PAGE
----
Location change

What's it like when wanting to change locations in the industry? If I apply to jobs and recruiters see I'm from another area is it a turn off? If I make it clear I'm committed to moving is it fine or will it be very difficult. I'm talking like LA to NYC or Midwest to SF type move

Real Estate Modeling Course

  • Real-life RE Modeling Tests from actual Interviews
  • Various asset classes including multi-family, commercial and more
  • Huge discount - until more tests and cases added

Comments (9)

Dec 11, 2020 - 10:10am

It's difficult, but not impossible. I have worked in 4 different states and might be making another move on top of that. I do not recommend bouncing around that frequently, but clearly it can be done. You're simply going to have to put a lot more effort into it. 

The hardest part is giving a reason for making the move outside of "eh, it might be cool." In each of my moves, there was a clear family or career incentive to make them, so the rationale I gave to the interviewer made sense. Moving to be closer to family, or because your significant other got a job in the target city, or because the target city is a clear market upgrade from where you currently work are all good reasons.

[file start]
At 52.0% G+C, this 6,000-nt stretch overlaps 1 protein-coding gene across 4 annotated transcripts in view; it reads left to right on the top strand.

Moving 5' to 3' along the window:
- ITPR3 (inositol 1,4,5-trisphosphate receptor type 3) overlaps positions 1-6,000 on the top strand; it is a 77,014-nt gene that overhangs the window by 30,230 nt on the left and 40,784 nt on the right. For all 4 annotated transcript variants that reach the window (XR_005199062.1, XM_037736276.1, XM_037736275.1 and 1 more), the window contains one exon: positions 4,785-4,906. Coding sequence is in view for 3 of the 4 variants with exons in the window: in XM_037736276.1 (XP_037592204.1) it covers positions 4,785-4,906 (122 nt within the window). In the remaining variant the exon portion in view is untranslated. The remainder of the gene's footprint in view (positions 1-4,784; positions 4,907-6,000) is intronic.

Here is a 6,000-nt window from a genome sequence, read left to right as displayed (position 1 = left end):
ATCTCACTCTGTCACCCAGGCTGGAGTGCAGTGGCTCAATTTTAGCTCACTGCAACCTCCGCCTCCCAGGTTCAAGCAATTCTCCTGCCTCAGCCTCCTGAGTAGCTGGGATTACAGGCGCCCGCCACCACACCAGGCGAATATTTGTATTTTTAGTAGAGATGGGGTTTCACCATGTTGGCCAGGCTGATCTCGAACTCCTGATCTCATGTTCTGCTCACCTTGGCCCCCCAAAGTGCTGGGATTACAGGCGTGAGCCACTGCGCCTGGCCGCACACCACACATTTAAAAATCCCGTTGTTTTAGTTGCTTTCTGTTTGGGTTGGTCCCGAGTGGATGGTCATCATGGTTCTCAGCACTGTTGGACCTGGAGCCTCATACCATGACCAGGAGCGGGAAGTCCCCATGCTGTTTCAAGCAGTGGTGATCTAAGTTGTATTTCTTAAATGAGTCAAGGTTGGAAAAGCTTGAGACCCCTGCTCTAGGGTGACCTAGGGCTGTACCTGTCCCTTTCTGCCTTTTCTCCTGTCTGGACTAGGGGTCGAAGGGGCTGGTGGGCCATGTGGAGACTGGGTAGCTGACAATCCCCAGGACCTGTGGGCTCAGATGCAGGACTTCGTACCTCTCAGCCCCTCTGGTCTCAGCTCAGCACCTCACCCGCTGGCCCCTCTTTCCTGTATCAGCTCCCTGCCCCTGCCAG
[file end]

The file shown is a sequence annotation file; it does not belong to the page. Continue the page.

Commercial Real Estate Developer

Dec 11, 2020 - 10:28am

So, the "industry" has two sides.... One is more HQ centric (most of the institutional investor roles, capital markets, most of lending, DE brokerage, etc.) and one is more local/regional market centric (general brokerage, prop mngt, some development roles, somewhat IS brokerage, etc.). 

If your skills/job are centric around a market, then moving could be like starting over and thus difficult. If you skills/job are nationwide in focus, or not market specific, you can move all over (many jump from NYC to LA all the time). It is more difficult to job hunt in a distant market, as networking and even going to interviews is just more logistically difficult, so you need to invest a ton more time (and some dollars in airfare/hotel from your account) to make it work, but it happens all the time. 

I will say, going from "mega" market to other mega market is easier than small market to big market. Big market to small market can be extremely easy as you get "prestige" points at times from some prospective employers coming from a place like NYC.  

Dec 11, 2020 - 11:16am

I did it as well, it's difficult. The biggest hurdle is proving you are actually invested in moving and not someone who thinks XX city "might" be for them. The easiest way to clear that hurdle is to actually move, which is a lot easier now in the remote work environment. If you can't do that, I would recommend making it a strong emphasis point in interviews that you are not playing games and will be moving, whether that's letting people know you are shopping apartments, etc. 

  • Analyst 3+ in RE - Comm
Dec 11, 2020 - 12:47pm